The story of the American Chestnut (Castanea dentata) is tragic but hopeful. At one time the Chestnut tree was prolific in the northeastern US. At the turn of the 19th century, the Chestnut covered over twenty-five percent of the Appalachian mountain range which runs from Maine to Georgia. However, an imported fungus first discovered in 1904 destroyed much of the Chestnut forests.
The Chestnut tree was an integral part of the landscape and had many uses. Indigenous people had multiple names for the tree's nuts, which they ground them down for flour. Families that moved into the Appalachian region foraged the nuts to eat and sell. But people weren't the only consumers of the trees' bounty. Bear, deer, turkeys, and many of the forest dwellers relied on the nuts to fatten up before winter. Farmers would let their hogs and cattle loose in the woods to eat the downed nuts.
Chestnut trees could grow upwards of one hundred feet and often the lower trunk would be devoid of branches, making it an ideal tree to harvest for timber. The wood was rot-resistant which made it an ideal material for use around the homestead. It was literally used from cradle to grave. People used the wood for for constructing homes, fences, furniture (including cradles) and coffins. The Chestnut tree was instrumental in the industrialization of the country. The wood was used to make rail ties for the burgeoning railroad sector after the Civil War and when the telegraph took off, the wood was milled for the poles.
The Chestnut offered another valuable commodity: tannins. An industrious land owner could strip the bark off a tree and ship to a tannery where it would be boiled down and used to soften hides. The tree was so prolific and had so many uses that the loss to blight was a turning point for industries and people that relied on it for their livelihoods.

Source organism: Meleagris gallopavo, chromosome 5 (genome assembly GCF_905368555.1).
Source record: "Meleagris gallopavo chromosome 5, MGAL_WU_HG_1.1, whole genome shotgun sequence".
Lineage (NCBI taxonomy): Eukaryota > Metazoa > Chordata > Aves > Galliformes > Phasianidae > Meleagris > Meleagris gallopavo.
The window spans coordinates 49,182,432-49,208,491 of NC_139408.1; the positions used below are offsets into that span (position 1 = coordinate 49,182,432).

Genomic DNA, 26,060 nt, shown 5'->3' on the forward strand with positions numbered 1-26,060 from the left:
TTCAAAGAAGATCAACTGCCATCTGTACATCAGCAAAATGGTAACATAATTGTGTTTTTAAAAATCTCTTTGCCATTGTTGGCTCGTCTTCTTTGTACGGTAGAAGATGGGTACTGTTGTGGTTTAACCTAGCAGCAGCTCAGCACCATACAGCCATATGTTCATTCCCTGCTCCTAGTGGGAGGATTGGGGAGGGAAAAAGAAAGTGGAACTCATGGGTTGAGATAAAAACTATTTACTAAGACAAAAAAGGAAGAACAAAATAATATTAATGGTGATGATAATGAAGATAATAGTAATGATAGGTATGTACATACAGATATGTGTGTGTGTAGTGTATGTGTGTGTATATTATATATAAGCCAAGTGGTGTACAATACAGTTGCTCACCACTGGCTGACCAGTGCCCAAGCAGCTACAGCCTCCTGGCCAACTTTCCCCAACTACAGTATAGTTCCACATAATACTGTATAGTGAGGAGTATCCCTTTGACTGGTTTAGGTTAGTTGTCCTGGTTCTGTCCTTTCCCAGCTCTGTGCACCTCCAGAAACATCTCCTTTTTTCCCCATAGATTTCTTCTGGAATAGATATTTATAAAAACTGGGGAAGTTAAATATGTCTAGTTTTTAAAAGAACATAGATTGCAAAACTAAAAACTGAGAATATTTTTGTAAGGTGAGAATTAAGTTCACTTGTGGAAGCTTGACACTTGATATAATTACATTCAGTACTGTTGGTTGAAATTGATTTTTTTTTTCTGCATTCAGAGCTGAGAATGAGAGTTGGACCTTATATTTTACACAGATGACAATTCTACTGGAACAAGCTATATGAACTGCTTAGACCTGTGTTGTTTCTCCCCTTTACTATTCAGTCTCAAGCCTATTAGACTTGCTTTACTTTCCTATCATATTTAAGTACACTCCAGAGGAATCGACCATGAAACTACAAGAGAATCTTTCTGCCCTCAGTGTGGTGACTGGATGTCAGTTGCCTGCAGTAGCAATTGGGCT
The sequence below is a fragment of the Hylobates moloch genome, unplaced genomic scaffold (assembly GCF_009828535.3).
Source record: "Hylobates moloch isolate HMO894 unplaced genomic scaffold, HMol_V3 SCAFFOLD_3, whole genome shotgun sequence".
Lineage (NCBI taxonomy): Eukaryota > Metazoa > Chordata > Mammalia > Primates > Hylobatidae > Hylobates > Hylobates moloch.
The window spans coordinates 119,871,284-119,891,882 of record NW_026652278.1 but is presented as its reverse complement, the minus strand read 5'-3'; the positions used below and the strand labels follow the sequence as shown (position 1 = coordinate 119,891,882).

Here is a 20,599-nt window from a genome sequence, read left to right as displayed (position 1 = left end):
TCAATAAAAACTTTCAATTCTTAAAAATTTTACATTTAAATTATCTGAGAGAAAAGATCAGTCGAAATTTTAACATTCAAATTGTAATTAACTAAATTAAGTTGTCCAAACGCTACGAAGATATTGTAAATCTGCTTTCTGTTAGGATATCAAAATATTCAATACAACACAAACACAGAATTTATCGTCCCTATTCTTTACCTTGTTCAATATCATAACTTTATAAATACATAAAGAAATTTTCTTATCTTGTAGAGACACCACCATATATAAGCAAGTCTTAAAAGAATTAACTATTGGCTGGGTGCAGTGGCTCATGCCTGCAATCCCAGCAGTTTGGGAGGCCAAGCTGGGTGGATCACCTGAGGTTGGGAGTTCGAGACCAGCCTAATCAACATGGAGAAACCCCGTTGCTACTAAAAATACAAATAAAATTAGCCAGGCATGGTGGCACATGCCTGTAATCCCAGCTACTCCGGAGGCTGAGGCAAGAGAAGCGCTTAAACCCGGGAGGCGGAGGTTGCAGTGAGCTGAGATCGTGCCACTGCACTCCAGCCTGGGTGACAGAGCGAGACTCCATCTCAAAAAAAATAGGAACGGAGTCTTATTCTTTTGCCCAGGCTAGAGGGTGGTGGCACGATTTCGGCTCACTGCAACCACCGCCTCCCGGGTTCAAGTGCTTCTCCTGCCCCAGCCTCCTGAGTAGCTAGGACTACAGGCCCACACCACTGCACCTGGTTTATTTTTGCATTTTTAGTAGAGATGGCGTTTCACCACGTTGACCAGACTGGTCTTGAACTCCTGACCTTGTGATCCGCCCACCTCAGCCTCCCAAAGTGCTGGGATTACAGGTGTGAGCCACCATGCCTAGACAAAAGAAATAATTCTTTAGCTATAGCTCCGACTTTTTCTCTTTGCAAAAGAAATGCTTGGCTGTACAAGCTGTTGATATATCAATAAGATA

Around the turn of the twentieth century scientists began to notice a strange fungus blight infecting Chestnut trees found in a park in New York City. Unfortunately, the fungus was imported to the US via other plant species and there was and is no known cure. It spread rapidly, eventually reaching the Appalachian forests by the mid-late 1920s where it wiped out huge swaths of trees.
When the US government started the Civilian Conservation Corps (CCC) in 1933 as part of the New Deal program to counter the impacts of the Great Depression, the men recruited to work in the nation's park systems had to deal with the blight. At the time they tried various mechanisms to control the fungus, including harvesting young trees to bring to nurseries in the hopes of re-foresting the region. However, this proved fruitless because oaks and ash harbor the fungus and once Chestnuts reach a certain age, the fungus inevitably attacks.
To treat trees that had the blight, the CCC used a procedure called mud-packing, covering the cankers with moist soil and wrapping the area with black tarp. This also proved unsuccessful. Trees that were beyond help were often cut and the men used the wood to make bridges, stairs, and facilities for the parks. Indeed, many structures found in US parks may be remnants of old Chestnut trees.
Today there are efforts to genetically modify the native chestnut species with an Asian counter-part that is disease resistant. There are numerous research farms dedicated to re-introducing these modified Chestnut trees into the forests where they once thrived. In a matter of generations we may see a modified version of the majestic Chestnut grace our Northeastern forests once again.
Sheila Myers is an award winning author and Professor at a small college in Upstate NY. She enjoys writing, swimming in lakes, and walking in nature. Not always in that order.
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